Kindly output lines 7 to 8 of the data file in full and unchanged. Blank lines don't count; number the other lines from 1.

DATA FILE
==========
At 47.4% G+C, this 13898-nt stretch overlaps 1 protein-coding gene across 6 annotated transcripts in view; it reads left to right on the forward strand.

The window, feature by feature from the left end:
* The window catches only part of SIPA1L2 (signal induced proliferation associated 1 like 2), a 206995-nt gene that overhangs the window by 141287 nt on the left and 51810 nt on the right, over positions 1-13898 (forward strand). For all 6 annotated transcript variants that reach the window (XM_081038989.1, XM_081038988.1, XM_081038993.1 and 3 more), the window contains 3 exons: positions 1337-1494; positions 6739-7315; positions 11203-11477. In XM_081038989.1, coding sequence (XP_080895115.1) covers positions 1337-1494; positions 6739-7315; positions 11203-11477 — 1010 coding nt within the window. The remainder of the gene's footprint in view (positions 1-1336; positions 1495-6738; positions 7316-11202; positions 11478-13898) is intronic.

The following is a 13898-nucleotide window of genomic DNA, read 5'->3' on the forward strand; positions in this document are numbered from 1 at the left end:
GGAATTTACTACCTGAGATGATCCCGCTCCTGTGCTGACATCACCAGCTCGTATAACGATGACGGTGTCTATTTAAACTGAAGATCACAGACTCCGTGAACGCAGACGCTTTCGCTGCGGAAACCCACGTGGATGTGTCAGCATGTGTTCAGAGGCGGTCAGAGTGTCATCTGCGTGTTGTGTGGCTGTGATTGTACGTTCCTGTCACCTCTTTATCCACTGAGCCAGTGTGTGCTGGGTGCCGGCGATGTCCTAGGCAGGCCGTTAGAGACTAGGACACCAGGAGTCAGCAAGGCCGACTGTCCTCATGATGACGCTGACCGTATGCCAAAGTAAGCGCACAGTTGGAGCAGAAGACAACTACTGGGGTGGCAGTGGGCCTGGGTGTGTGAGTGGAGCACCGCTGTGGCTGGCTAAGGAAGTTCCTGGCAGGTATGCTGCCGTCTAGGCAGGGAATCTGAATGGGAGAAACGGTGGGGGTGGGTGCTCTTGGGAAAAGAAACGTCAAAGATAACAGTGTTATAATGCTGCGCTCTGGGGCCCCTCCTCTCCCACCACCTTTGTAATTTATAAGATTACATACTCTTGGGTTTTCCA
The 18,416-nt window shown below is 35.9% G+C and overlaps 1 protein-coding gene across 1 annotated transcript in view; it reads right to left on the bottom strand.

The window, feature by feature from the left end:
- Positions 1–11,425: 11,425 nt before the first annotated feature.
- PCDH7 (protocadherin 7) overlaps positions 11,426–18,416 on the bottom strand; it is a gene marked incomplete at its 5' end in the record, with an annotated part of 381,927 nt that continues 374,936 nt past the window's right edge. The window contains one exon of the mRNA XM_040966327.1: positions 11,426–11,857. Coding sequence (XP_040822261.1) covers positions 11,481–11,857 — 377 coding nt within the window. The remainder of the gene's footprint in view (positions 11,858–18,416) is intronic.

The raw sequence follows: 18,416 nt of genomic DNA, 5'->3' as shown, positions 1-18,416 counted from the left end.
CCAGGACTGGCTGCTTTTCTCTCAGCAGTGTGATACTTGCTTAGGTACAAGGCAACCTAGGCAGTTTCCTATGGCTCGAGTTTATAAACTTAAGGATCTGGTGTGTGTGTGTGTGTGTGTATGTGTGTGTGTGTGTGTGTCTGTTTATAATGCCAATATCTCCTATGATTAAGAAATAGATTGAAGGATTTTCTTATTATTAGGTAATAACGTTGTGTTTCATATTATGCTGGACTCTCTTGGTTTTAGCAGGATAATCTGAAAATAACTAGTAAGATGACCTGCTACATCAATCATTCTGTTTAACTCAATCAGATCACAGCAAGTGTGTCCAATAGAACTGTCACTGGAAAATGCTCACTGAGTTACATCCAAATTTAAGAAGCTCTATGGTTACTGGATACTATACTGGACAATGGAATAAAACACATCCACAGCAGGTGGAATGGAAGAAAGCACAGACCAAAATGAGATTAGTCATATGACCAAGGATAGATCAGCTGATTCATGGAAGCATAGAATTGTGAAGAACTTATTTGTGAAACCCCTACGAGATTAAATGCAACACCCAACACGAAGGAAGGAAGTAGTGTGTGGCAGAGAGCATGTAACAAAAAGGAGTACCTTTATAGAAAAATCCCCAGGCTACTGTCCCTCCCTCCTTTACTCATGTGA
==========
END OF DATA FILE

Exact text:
The window, feature by feature from the left end:
- Positions 1–11,425: 11,425 nt before the first annotated feature.